"video team" commences operation within the Balázs Béla Studio.
1980 - 81
The plan is drafted for INFERMENTAL (the first international video
magazine), the first issue realised by Gábor Bódy in 1982. To date there
are 10 issues of INFERMENTAL, excluding the special issues.
Artists receive access to video equipment for individual projects (only a small number of these works remain).
Newspaper articles and reports are published describing the emergence
and recognition, in the early eighties, of the Hungarian video-cassette
'black market'. Thus the broader public becomes 'familiar' with video.
The article Creative Thinking Device by Gábor Bódy is published in
the Filmvilág. INFERMENTAL I is released. In addition to several
non-professional film clubs, the Társulás Studio handles video.
The first comprehensive collection of translated articles covering
the field of video, The World of Video, is published, providing
information about the international developments of almost twenty years
of video art and video theory.
The 1st Hungarian Video Festival and Symposium is organized in
Nyiregyháza, and this national convention has been held several times
INFERMENTAL III, edited by László Beke and Péter Forgács, is released.
At the end of the year the MAFILM and the Béla Balázs Studio acquire
professional video equipment, which essentially allows the initiation of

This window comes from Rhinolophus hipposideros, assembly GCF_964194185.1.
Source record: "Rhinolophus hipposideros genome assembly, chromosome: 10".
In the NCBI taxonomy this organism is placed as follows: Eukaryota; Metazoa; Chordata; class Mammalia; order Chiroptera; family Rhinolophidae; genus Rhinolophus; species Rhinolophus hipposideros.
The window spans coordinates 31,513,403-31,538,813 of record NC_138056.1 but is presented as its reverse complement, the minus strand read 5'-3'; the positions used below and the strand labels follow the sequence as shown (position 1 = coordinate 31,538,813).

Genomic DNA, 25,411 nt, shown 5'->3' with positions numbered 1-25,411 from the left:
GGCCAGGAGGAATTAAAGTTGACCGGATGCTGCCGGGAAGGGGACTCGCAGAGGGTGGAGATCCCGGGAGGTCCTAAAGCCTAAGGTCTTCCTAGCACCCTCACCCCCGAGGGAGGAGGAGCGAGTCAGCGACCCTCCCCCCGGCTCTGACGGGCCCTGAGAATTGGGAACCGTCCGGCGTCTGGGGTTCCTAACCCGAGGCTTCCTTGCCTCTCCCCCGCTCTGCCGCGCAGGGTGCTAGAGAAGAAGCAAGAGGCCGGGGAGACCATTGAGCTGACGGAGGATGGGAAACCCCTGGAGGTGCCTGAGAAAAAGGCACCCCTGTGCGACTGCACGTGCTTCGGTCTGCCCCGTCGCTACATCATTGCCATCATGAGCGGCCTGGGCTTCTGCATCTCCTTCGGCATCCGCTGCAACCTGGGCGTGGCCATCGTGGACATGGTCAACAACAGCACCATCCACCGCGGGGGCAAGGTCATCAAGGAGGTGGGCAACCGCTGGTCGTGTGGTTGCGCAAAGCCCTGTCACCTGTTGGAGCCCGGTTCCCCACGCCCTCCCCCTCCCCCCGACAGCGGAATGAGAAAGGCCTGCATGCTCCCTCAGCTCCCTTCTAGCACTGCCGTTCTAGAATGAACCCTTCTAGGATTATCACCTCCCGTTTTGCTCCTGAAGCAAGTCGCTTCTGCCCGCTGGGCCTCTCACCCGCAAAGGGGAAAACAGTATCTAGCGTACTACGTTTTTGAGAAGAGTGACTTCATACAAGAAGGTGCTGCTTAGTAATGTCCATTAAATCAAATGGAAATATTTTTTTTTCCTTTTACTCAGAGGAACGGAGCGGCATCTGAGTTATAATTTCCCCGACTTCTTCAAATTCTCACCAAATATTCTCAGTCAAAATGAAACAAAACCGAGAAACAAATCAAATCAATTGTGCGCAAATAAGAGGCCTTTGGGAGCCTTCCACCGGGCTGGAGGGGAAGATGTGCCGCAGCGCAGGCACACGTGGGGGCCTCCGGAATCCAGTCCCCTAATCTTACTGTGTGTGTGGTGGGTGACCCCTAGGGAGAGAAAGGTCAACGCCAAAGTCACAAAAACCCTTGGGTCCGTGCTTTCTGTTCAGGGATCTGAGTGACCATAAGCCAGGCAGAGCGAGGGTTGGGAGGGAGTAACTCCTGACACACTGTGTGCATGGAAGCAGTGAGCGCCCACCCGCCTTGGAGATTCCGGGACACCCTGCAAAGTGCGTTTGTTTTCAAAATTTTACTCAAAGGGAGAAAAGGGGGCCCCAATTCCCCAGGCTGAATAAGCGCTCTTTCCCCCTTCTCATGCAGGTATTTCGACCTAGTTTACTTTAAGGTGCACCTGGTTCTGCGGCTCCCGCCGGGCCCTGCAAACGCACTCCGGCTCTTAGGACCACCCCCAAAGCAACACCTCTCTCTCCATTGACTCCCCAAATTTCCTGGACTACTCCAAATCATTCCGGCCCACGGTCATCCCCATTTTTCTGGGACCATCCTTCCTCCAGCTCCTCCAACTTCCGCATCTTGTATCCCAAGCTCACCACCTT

professional Hungarian video work.
The European Media Art Network is presented simultaneously in eight
European cities; the program includes an anthology-like compilation,
with a one-hour episode devoted to each city. Gábor Bódy compiles the
Budapest component within the framework of the Társulás Studio.
Bódy finishes several works (abroad) and commences a number of works
in Hungary which, owing to his sudden death, have not been completed.
In Autumn, Hungarian material, realised within the Béla Balázs Studio
framework, is presented at the Stockholm Video Festival. László Beke
presents a lecture encompassing Hungarian developments in video. This is
the first survey, published in Hungarian in 1987 in the volume Video
In addition to the experimental establishment of a video course at
the Hungarian Academy of Applied Arts, a post-graduate video department
is established at the Loránd Eötvös University of Sciences. The earlier
video courses are supplemented by university level video education.
Axis, a video/book by Gábor Bódy and Veruschka Bódy, is published by DuMont.
Several attempts are made at establishing video magazines in printed
or cassette form, such as the Alternative Video Anthology edited by